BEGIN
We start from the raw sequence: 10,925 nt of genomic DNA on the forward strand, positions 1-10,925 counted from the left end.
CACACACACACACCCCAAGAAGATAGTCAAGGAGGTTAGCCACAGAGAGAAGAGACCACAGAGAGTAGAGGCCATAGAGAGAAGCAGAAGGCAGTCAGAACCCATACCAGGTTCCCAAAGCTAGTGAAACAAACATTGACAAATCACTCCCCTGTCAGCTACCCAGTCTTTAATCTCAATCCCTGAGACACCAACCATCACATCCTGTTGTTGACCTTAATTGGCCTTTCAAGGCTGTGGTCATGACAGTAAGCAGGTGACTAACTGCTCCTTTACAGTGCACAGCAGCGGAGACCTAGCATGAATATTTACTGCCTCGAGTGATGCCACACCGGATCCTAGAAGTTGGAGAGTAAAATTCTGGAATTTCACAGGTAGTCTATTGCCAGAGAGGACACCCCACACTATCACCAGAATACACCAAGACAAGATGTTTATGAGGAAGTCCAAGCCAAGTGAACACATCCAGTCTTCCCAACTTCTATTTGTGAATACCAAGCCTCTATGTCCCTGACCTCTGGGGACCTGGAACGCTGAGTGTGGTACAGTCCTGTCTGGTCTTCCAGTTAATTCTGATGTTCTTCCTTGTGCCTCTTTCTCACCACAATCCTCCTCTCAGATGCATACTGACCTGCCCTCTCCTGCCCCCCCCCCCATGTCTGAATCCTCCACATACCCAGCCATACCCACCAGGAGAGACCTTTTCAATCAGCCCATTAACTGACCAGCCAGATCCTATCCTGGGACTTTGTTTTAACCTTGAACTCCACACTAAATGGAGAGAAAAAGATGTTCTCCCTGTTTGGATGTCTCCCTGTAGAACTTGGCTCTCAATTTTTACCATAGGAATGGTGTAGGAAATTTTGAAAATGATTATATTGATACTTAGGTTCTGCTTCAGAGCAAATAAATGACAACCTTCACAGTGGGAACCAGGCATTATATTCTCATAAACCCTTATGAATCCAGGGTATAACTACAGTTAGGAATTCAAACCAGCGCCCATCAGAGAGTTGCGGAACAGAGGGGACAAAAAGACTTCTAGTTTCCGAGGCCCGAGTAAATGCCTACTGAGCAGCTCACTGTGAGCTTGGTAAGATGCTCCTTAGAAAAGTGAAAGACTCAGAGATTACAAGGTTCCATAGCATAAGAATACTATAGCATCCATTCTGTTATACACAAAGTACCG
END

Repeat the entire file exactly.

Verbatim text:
We start from the raw sequence: 10,925 nt of genomic DNA on the forward strand, positions 1-10,925 counted from the left end.
CACACACACACACCCCAAGAAGATAGTCAAGGAGGTTAGCCACAGAGAGAAGAGACCACAGAGAGTAGAGGCCATAGAGAGAAGCAGAAGGCAGTCAGAACCCATACCAGGTTCCCAAAGCTAGTGAAACAAACATTGACAAATCACTCCCCTGTCAGCTACCCAGTCTTTAATCTCAATCCCTGAGACACCAACCATCACATCCTGTTGTTGACCTTAATTGGCCTTTCAAGGCTGTGGTCATGACAGTAAGCAGGTGACTAACTGCTCCTTTACAGTGCACAGCAGCGGAGACCTAGCATGAATATTTACTGCCTCGAGTGATGCCACACCGGATCCTAGAAGTTGGAGAGTAAAATTCTGGAATTTCACAGGTAGTCTATTGCCAGAGAGGACACCCCACACTATCACCAGAATACACCAAGACAAGATGTTTATGAGGAAGTCCAAGCCAAGTGAACACATCCAGTCTTCCCAACTTCTATTTGTGAATACCAAGCCTCTATGTCCCTGACCTCTGGGGACCTGGAACGCTGAGTGTGGTACAGTCCTGTCTGGTCTTCCAGTTAATTCTGATGTTCTTCCTTGTGCCTCTTTCTCACCACAATCCTCCTCTCAGATGCATACTGACCTGCCCTCTCCTGCCCCCCCCCCCATGTCTGAATCCTCCACATACCCAGCCATACCCACCAGGAGAGACCTTTTCAATCAGCCCATTAACTGACCAGCCAGATCCTATCCTGGGACTTTGTTTTAACCTTGAACTCCACACTAAATGGAGAGAAAAAGATGTTCTCCCTGTTTGGATGTCTCCCTGTAGAACTTGGCTCTCAATTTTTACCATAGGAATGGTGTAGGAAATTTTGAAAATGATTATATTGATACTTAGGTTCTGCTTCAGAGCAAATAAATGACAACCTTCACAGTGGGAACCAGGCATTATATTCTCATAAACCCTTATGAATCCAGGGTATAACTACAGTTAGGAATTCAAACCAGCGCCCATCAGAGAGTTGCGGAACAGAGGGGACAAAAAGACTTCTAGTTTCCGAGGCCCGAGTAAATGCCTACTGAGCAGCTCACTGTGAGCTTGGTAAGATGCTCCTTAGAAAAGTGAAAGACTCAGAGATTACAAGGTTCCATAGCATAAGAATACTATAGCATCCATTCTGTTATACACAAAGTACCG